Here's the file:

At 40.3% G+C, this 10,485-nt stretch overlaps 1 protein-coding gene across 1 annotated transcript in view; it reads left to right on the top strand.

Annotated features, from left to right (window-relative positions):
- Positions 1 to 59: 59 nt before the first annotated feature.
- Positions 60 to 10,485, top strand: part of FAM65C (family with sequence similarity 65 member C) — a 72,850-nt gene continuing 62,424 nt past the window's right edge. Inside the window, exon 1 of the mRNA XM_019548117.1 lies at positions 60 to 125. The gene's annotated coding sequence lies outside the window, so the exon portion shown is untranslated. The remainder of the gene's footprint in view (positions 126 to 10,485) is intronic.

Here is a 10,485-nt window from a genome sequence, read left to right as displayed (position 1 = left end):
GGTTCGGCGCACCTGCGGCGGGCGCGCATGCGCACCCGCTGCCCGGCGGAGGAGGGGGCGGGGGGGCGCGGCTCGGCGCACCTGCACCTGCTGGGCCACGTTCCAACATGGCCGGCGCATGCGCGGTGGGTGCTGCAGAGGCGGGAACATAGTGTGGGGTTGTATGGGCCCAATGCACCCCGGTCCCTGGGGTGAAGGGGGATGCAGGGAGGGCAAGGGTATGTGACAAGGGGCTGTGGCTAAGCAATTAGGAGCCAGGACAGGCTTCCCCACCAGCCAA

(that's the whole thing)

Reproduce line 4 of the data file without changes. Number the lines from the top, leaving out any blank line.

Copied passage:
- Positions 60 to 10,485, top strand: part of FAM65C (family with sequence similarity 65 member C) — a 72,850-nt gene continuing 62,424 nt past the window's right edge. Inside the window, exon 1 of the mRNA XM_019548117.1 lies at positions 60 to 125. The gene's annotated coding sequence lies outside the window, so the exon portion shown is untranslated. The remainder of the gene's footprint in view (positions 126 to 10,485) is intronic.